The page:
I most certainly am not OK with anyone employed in public service constantly looking for pats on the back because they’re a selfless public servant. To be fair, though, let’s sort them out into three different categories, because some of them actually are legitimate public servants.

There are government employees who risk life and limb, there are civil servants and then there are the politicians.

The first group includes members of the military, police, firefighters, emergency medical personnel and others who literally put their lives and limbs at risk. Am I in favor of calling them Public Servants? You bet I am! Emphatically so!

The second group includes all those folks toiling away at a government job. They make their living and feed their families with paychecks from a government entity. Am I in favor of calling them Public Servants? Well… I guess I can live with that. Personally, I prefer the term civil servants for them, but hey… The vast majority of them are just regular folks going about the business of life and taking care of their families. Public servant, civil servant… I really can’t get exercised either way. Let ‘em call themselves what they want.

Then there’s the third group, the politicians. And I’m going to sub-divide them into two bunches. Bunch A includes anyone who is or ever has run for the office of President of the United States, for the U.S. Senate or U.S House of Representatives, Governor of any state or Mayor of any city with a population greater than 500,000. Bunch B includes all of the other politicians.

Bunch B gets a pass – at least for now… Anybody in that bunch is allowed to identify as a Public Servant. In fact, many of them are legitimate public servants. I personally know quite a few current and former small town mayors and members of city councils and such who are downright good people with the best of intentions and more than a touch of altruism. Yes there are also a boat-load of self-interested sleazeballs who shamelessly mislead their constituents, but given the scale of damage they can do at this relatively smaller, narrower level, let’s just let it go – again, at least for now…

Bunch A though? The incumbents and candidates for national-scale public office? No. In my book, you are not allowed to call yourself a public servant. Your staff is not allowed to call you a public servant. Anyone who contributes to your campaign is not allowed to call you a public servant. Anyone in the media who talks or writes about you is not allowed to call you a public servant. You’re not a public servant. You’re a politician.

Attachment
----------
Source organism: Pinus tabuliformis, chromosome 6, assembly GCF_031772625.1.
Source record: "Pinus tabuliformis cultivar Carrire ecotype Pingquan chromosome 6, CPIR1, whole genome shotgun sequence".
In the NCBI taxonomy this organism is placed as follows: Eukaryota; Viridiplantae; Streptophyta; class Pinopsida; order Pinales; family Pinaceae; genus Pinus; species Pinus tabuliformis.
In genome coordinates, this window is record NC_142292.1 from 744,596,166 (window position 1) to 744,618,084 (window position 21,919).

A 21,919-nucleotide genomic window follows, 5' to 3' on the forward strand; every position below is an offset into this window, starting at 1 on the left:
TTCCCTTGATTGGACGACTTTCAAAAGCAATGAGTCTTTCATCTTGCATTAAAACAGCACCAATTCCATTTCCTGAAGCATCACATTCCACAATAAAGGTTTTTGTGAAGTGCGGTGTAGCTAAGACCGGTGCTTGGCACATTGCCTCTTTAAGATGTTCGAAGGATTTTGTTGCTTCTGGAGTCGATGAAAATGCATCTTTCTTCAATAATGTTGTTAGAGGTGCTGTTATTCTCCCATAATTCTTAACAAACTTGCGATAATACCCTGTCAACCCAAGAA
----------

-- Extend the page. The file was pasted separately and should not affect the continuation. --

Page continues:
You don’t pursue a position with that much power unless your psychological makeup demands acquiring that much power …along with the fame and money that go with it.

Your ego demands that you acquire and exercise power. You crave the fame that comes with your power. You crave the money. Becoming a so-called public servant is nothing more than your chosen strategy for serving your own self-interest.

Do not try to bullshit me or anybody else. Be open and honest about it!

You know what? Just like that GMC dealer, as long as you deliver more value to your constituents than you receive in return in the form of power, fame and money… That’s OK! Seriously!

You can be the biggest, self-aggrandizing jerk in the universe, Senator, as long you loudly, publically and repeatedly acknowledge your self-aggrandizing jerkhood – that you’re in it for your own self-interest – for the power, the fame, the money – AND you deliver more value to your constituents than you receive in return. Just do not ever – EVER – imply that you’re doing what you do for the good of your fellow man by referring to yourself as a public servant.

I’m your Intentionally Vicarious host Todd Youngblood – On a crusade against every single holier-than-thou, national politician who even just one time self-identifies as a Public Servant. Equally on a crusade against those politicians’ staffs and donors and the media that cover the whole lot of them. Hopeful that this one small bit of genuine honesty from our politicians just might inject a smidgeon or two of not only humility, but also civility and effectivenss into our political process. That would make it even easier for me to have more fun than anyone else I know.

If this episode got your brain working and/or your blood pumping – and how could this episode NOT get your brain working and/or your blood pumping??? – please tell all your friends and colleagues about it. Send them a link to the episode and/or show them how to subscribe to the Intentionally Vicarious podcast on their phones.

And finally, please consider visiting https://intentionallyvicarious.com/give/ and making a donation to one of the genuinely worthy causes listed there. Generously donating some part of your hard-earned money is fundamental to having more fun than anyone else you know.

Thanks for paying attention…


Be even MORE Intentionally Vicarious. Click here to donate a few dollars!

Join the discussion 2 Comments

Leave a Reply